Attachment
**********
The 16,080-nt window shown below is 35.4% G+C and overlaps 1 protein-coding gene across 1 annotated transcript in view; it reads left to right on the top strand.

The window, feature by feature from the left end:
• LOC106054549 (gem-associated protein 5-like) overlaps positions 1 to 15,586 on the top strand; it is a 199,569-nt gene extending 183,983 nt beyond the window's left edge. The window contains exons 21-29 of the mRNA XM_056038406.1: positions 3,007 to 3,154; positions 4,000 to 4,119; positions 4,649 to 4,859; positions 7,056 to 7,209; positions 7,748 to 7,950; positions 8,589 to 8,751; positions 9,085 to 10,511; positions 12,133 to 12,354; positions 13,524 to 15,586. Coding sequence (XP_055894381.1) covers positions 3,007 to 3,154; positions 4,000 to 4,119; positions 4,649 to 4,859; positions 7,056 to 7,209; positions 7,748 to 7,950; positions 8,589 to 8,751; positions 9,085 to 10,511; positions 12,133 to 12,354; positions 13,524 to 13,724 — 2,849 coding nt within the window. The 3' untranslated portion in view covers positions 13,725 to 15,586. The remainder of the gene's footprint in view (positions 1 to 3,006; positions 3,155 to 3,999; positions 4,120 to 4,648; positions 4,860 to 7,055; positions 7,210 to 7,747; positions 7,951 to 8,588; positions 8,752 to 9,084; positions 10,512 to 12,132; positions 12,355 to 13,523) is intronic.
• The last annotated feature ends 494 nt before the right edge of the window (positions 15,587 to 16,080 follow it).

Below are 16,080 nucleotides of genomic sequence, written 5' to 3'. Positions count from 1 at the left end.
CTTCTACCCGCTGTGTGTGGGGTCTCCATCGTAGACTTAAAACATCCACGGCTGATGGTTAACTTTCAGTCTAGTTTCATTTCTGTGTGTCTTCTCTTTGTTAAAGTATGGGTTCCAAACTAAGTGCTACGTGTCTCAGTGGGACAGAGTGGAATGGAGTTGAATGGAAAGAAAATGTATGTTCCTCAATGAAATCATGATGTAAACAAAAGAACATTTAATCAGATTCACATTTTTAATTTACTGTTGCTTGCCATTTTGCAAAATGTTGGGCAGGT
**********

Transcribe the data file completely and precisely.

The 16,080-nt window shown below is 35.4% G+C and overlaps 1 protein-coding gene across 1 annotated transcript in view; it reads left to right on the top strand.

The window, feature by feature from the left end:
• LOC106054549 (gem-associated protein 5-like) overlaps positions 1 to 15,586 on the top strand; it is a 199,569-nt gene extending 183,983 nt beyond the window's left edge. The window contains exons 21-29 of the mRNA XM_056038406.1: positions 3,007 to 3,154; positions 4,000 to 4,119; positions 4,649 to 4,859; positions 7,056 to 7,209; positions 7,748 to 7,950; positions 8,589 to 8,751; positions 9,085 to 10,511; positions 12,133 to 12,354; positions 13,524 to 15,586. Coding sequence (XP_055894381.1) covers positions 3,007 to 3,154; positions 4,000 to 4,119; positions 4,649 to 4,859; positions 7,056 to 7,209; positions 7,748 to 7,950; positions 8,589 to 8,751; positions 9,085 to 10,511; positions 12,133 to 12,354; positions 13,524 to 13,724 — 2,849 coding nt within the window. The 3' untranslated portion in view covers positions 13,725 to 15,586. The remainder of the gene's footprint in view (positions 1 to 3,006; positions 3,155 to 3,999; positions 4,120 to 4,648; positions 4,860 to 7,055; positions 7,210 to 7,747; positions 7,951 to 8,588; positions 8,752 to 9,084; positions 10,512 to 12,132; positions 12,355 to 13,523) is intronic.
• The last annotated feature ends 494 nt before the right edge of the window (positions 15,587 to 16,080 follow it).

Below are 16,080 nucleotides of genomic sequence, written 5' to 3'. Positions count from 1 at the left end.
CTTCTACCCGCTGTGTGTGGGGTCTCCATCGTAGACTTAAAACATCCACGGCTGATGGTTAACTTTCAGTCTAGTTTCATTTCTGTGTGTCTTCTCTTTGTTAAAGTATGGGTTCCAAACTAAGTGCTACGTGTCTCAGTGGGACAGAGTGGAATGGAGTTGAATGGAAAGAAAATGTATGTTCCTCAATGAAATCATGATGTAAACAAAAGAACATTTAATCAGATTCACATTTTTAATTTACTGTTGCTTGCCATTTTGCAAAATGTTGGGCAGGT